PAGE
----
I fly back from visiting Silicon Valley at 6 this morning. I have been getting professional inspiration and a better understanding of where the new disrupters will come from that will pose challenges for law, policy and business, and the legal profession.
We already know about Google Glass, 3D printing and wearable technology, but what about the transformative things we don't know about? How is the world about to change?
Twenty years ago this month, Chen Palmer was established as one of New Zealand's first boutique law firms. It was the first "Washington-type" law firm in Australasia to practise public law mainly for private sector clients interfacing with the government.
Until then, public law was primarily the domain of lawyers working for the government although lawyers in private practice did go to court to judicially review the government.
Many suggested that we might not get enough work if we specialised in public law. But we had travelled to San Francisco before establishing the firm and found that even very large US law firms specialised only in two or three things.
When people needed help, they wanted the top expert in tax law or commercial law or intellectual property; and the branding is that much clearer in a boutique versus a full-service firm.
That was 20 years ago, and just as we have added employment law to our specialisations, the practice of law in New Zealand has exploded with a proliferation of boutique firms, mainly spawned from bigger firms. Today the market is full of legal specialists, including public lawyers in private practice.
Twenty years later, I am back in San Francisco deriving fresh professional inspiration, and where better to do that than in Silicon Valley with an NZ Global Women group.
Silicon Valley is no longer a place but a global network. I have been getting an inside look into Twitter, Google, Stanford University, but the standouts are great New Zealander entrepreneurs like Linda Jenkinson, global CEO of Les Concierges, and Sean Gourley, global CEO of Quid talking about artificial intelligence (machines), collective intelligence (wisdom of the crowds) and augmented intelligence (amplifying human cognition).
My visit confirms that information is the standout area of rapid change and challenge, especially in balancing privacy interests against access and the value of aggregate data.
Data is power, and the rapid development of artificial intelligence (AI) software capable of interrogating and processing that data will have a devastating impact on the traditional professional services firms such as lawyers, accountants, consultants and financial services providers.
The old model of "leverage" where large amounts of data are read, synthesised and analysed by a small army of junior to intermediate staff, and the resulting product considered by senior staff who then decide how to advise on that information, will not match the cost effectiveness or firepower of computers and AI software.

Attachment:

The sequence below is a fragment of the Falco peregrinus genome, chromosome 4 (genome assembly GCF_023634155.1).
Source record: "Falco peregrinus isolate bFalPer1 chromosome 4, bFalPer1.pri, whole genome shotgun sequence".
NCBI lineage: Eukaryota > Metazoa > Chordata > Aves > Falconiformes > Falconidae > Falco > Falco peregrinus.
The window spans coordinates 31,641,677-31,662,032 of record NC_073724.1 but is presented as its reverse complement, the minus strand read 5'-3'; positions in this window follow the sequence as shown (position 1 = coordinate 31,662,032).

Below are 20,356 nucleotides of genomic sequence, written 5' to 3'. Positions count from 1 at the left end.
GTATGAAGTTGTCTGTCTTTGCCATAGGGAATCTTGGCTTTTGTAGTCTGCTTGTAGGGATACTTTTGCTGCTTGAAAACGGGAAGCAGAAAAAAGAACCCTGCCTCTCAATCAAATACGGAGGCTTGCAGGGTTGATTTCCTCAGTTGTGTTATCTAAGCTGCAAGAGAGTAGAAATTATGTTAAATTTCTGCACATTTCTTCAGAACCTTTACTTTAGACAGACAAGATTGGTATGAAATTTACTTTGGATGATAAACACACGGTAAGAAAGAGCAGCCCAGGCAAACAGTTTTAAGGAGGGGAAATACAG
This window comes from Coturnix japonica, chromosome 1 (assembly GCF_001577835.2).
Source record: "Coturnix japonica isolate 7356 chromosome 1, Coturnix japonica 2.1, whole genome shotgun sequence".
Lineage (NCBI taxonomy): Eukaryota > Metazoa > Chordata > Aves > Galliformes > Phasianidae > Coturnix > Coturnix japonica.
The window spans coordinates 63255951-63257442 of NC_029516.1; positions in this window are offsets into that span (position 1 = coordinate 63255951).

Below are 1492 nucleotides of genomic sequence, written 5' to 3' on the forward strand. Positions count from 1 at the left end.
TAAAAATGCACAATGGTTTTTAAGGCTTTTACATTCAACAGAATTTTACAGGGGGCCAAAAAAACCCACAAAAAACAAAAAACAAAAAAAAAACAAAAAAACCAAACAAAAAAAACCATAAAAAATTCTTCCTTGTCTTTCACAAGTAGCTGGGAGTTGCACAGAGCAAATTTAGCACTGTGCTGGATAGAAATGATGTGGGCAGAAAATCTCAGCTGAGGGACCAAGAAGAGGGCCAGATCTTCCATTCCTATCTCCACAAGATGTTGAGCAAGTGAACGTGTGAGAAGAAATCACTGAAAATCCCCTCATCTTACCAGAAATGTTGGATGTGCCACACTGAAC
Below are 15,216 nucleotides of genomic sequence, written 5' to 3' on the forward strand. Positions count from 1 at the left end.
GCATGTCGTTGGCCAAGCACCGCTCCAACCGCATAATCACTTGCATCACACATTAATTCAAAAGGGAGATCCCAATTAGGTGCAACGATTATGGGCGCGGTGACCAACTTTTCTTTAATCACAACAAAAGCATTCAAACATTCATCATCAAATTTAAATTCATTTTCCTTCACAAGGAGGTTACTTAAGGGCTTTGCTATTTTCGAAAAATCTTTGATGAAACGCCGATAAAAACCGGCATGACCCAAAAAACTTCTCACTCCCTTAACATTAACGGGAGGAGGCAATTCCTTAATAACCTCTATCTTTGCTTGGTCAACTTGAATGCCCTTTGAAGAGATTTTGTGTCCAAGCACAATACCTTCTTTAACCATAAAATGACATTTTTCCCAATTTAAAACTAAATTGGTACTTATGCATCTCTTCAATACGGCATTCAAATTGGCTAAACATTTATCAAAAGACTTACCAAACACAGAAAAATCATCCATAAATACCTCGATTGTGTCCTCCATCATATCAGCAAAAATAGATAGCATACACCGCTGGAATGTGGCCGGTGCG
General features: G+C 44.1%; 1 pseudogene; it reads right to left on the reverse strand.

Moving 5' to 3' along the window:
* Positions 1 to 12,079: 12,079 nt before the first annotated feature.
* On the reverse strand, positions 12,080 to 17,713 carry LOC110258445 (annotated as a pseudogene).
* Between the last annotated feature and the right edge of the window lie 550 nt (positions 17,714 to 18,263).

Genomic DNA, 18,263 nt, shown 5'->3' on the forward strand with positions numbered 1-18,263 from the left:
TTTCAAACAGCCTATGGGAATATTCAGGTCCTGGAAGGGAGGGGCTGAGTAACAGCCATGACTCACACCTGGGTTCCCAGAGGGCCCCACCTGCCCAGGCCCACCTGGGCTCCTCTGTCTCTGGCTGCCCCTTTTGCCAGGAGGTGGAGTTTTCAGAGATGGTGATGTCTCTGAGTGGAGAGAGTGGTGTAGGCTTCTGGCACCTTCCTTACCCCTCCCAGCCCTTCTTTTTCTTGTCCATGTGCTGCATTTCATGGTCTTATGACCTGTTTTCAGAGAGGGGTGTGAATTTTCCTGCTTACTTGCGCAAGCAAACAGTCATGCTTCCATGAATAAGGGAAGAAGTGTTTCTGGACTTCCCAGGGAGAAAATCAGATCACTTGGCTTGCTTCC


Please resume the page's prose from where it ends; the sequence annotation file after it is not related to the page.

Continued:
The days of "traditional" professional services firms are probably numbered. But the human element will not disappear.
Studies show that "centaurs" -- chess players whose decisions are made by human grand masters and computers in concert -- out perform AI-only chess players by as much as 16 per cent.
Similarly, future professionals will have to be adept at manipulating "Big Data" and in asking artificial intelligence software the right questions to access the data they need to make decisions for their clients.
The main value-add by lawyers will be their intuition and strategic insight. The best advice may sometimes be illogical and based on gut instinct from many years of arguing similar cases, and seeing how things have played out before government, in Parliament and in court.
The future will belong to highly specialist firms adding value at the top of the information mountain and the decision-making chain. Smaller firms can match the firepower of bigger firms. And so can lawyers at the bar if their chambers has access to AI software.
The adoption of Big Data strategies by professional services firms is inevitable. Those firms which do not do so will be unable to compete effectively with firms that have adapted.
AI software will affect the entire economy and the choice for professionals is between keeping up with the wave or being left behind.
This raises questions about who will train junior lawyers to get to that level of expertise when they can't cut their teeth on work that computers can take over, and whether judges will also use AI software to write their judgments and to check the submissions made by lawyers using AI.
The only sure thing I learned about the future is that Darwin was right when he supposedly said: "It is not the strongest of the species that survive, nor the most intelligent, but the one most responsive to change."
Adaptability, creativity and imagination are the keys to survival for professional services firms in the 21st century.
And with the increasing pace of change in a world connected by the internet and social media, creativity and imagination are as important as technical skills.